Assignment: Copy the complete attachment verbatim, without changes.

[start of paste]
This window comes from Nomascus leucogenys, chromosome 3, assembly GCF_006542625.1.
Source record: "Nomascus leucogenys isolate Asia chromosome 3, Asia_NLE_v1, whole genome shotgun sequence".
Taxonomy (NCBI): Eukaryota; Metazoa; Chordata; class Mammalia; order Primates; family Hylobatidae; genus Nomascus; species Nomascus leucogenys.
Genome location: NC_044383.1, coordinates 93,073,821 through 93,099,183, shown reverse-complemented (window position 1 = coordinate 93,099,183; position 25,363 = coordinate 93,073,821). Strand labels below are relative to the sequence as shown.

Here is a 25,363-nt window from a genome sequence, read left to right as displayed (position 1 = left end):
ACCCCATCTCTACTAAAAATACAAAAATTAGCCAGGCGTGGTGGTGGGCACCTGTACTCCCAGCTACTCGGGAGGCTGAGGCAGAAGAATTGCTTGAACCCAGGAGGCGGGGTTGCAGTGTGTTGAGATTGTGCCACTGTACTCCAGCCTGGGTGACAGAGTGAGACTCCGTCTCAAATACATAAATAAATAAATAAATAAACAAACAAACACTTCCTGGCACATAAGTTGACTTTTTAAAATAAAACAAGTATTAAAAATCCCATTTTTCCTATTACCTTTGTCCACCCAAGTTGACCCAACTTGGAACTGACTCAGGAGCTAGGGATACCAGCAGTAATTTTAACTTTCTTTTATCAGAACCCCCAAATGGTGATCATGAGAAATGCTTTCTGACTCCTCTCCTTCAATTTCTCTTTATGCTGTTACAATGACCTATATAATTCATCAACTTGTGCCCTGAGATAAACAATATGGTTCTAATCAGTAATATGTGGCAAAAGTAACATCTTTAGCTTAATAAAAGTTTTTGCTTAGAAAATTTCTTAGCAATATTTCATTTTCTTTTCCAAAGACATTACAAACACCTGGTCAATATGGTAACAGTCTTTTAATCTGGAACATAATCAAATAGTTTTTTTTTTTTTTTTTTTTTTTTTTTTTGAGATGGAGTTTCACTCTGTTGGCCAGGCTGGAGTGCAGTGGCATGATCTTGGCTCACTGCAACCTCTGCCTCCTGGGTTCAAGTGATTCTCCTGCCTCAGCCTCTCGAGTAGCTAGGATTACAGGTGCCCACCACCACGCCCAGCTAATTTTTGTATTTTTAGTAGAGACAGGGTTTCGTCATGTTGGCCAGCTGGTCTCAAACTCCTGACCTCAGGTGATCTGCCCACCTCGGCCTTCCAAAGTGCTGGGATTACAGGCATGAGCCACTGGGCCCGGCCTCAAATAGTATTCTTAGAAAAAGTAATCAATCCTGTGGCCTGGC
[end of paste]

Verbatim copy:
This window comes from Nomascus leucogenys, chromosome 3, assembly GCF_006542625.1.
Source record: "Nomascus leucogenys isolate Asia chromosome 3, Asia_NLE_v1, whole genome shotgun sequence".
Taxonomy (NCBI): Eukaryota; Metazoa; Chordata; class Mammalia; order Primates; family Hylobatidae; genus Nomascus; species Nomascus leucogenys.
Genome location: NC_044383.1, coordinates 93,073,821 through 93,099,183, shown reverse-complemented (window position 1 = coordinate 93,099,183; position 25,363 = coordinate 93,073,821). Strand labels below are relative to the sequence as shown.

Here is a 25,363-nt window from a genome sequence, read left to right as displayed (position 1 = left end):
ACCCCATCTCTACTAAAAATACAAAAATTAGCCAGGCGTGGTGGTGGGCACCTGTACTCCCAGCTACTCGGGAGGCTGAGGCAGAAGAATTGCTTGAACCCAGGAGGCGGGGTTGCAGTGTGTTGAGATTGTGCCACTGTACTCCAGCCTGGGTGACAGAGTGAGACTCCGTCTCAAATACATAAATAAATAAATAAATAAACAAACAAACACTTCCTGGCACATAAGTTGACTTTTTAAAATAAAACAAGTATTAAAAATCCCATTTTTCCTATTACCTTTGTCCACCCAAGTTGACCCAACTTGGAACTGACTCAGGAGCTAGGGATACCAGCAGTAATTTTAACTTTCTTTTATCAGAACCCCCAAATGGTGATCATGAGAAATGCTTTCTGACTCCTCTCCTTCAATTTCTCTTTATGCTGTTACAATGACCTATATAATTCATCAACTTGTGCCCTGAGATAAACAATATGGTTCTAATCAGTAATATGTGGCAAAAGTAACATCTTTAGCTTAATAAAAGTTTTTGCTTAGAAAATTTCTTAGCAATATTTCATTTTCTTTTCCAAAGACATTACAAACACCTGGTCAATATGGTAACAGTCTTTTAATCTGGAACATAATCAAATAGTTTTTTTTTTTTTTTTTTTTTTTTTTTTTGAGATGGAGTTTCACTCTGTTGGCCAGGCTGGAGTGCAGTGGCATGATCTTGGCTCACTGCAACCTCTGCCTCCTGGGTTCAAGTGATTCTCCTGCCTCAGCCTCTCGAGTAGCTAGGATTACAGGTGCCCACCACCACGCCCAGCTAATTTTTGTATTTTTAGTAGAGACAGGGTTTCGTCATGTTGGCCAGCTGGTCTCAAACTCCTGACCTCAGGTGATCTGCCCACCTCGGCCTTCCAAAGTGCTGGGATTACAGGCATGAGCCACTGGGCCCGGCCTCAAATAGTATTCTTAGAAAAAGTAATCAATCCTGTGGCCTGGC